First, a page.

Sure religious people accept science. Science is taught in religious private schools. How many public schools teach religion? If anything, people have fought to keep religion out of their children's sight in public schools. Some students even kicked out of school for even hinting things of religious nature.
I believe the supposed Christian folks have a museum based on supposed intelligent design pushing the 60,000 year old earth thinking. Guess where it's located, Kentucky, home to brilliant thinkers.
xxxrayted

Maple Heights, OH

#59 Aug 23, 2014
DebraE wrote:
<quoted text>
I do.
You mean the ones that want Intelligent Design taught in schools???
Yeah, right.
So what do you have against choice? Isn't choice the American way?

If people do not want religion even mentioned in their school, why don't they fund the school entirely? Why do they need and depend on the taxpayer money from people that desire religion to be taught in school?

In real America, all taxpayers should have a voice. In liberal America, only one voice is heard: theirs.

This is why we need (especially here in Ohio) a more fair taxation system when it comes to education. if you have children in public school, then you fund it. If you don't and desire your children to be taught something else, you should not have to pay into the public school system. Then the people that are paying and do have kids in those schools can run it the way they desire. That's fair.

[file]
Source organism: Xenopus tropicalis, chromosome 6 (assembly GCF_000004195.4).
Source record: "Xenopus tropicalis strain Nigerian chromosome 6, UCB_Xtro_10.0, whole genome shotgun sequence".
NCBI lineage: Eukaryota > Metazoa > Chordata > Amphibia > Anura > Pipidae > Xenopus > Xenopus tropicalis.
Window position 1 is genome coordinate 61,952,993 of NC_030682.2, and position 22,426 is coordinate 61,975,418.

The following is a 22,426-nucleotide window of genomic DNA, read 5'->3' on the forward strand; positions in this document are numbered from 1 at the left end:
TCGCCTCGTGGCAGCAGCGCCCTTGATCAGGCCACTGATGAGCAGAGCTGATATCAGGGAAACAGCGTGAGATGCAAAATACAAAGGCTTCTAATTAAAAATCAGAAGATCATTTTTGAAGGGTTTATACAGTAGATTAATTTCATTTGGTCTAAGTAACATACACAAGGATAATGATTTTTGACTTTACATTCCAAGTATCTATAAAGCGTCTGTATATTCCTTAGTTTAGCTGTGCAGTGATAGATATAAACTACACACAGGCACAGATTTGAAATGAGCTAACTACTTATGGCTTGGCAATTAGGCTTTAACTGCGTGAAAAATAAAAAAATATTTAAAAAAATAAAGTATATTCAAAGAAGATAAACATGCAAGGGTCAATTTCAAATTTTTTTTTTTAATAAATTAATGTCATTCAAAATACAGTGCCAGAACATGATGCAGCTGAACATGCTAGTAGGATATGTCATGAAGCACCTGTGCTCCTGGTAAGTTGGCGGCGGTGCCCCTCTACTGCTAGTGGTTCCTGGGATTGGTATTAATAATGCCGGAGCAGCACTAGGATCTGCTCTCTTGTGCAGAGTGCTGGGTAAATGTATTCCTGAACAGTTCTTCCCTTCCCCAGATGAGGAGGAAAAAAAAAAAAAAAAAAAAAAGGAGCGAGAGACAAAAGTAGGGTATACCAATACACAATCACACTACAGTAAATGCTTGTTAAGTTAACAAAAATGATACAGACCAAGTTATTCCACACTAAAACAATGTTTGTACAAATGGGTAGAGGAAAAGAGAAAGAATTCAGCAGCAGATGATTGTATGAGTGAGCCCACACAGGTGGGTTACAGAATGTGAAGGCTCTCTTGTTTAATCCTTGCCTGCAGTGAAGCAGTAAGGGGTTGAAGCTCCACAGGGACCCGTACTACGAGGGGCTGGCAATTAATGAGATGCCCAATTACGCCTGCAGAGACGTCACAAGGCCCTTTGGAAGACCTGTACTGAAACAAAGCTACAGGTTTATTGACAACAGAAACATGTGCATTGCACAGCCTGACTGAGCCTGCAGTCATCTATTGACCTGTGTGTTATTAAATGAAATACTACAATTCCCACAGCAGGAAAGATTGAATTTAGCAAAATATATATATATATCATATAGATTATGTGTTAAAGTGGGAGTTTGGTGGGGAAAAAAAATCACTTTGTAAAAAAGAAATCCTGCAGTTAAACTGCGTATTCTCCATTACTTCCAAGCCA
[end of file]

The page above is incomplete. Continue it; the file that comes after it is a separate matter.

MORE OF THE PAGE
Since: Dec 08

El Paso, TX

#60 Aug 24, 2014
xxxrayted wrote:
<quoted text>
So what do you have against choice? Isn't choice the American way?
If people do not want religion even mentioned in their school, why don't they fund the school entirely? Why do they need and depend on the taxpayer money from people that desire religion to be taught in school?
In real America, all taxpayers should have a voice. In liberal America, only one voice is heard: theirs.
This is why we need (especially here in Ohio) a more fair taxation system when it comes to education. if you have children in public school, then you fund it. If you don't and desire your children to be taught something else, you should not have to pay into the public school system. Then the people that are paying and do have kids in those schools can run it the way they desire. That's fair.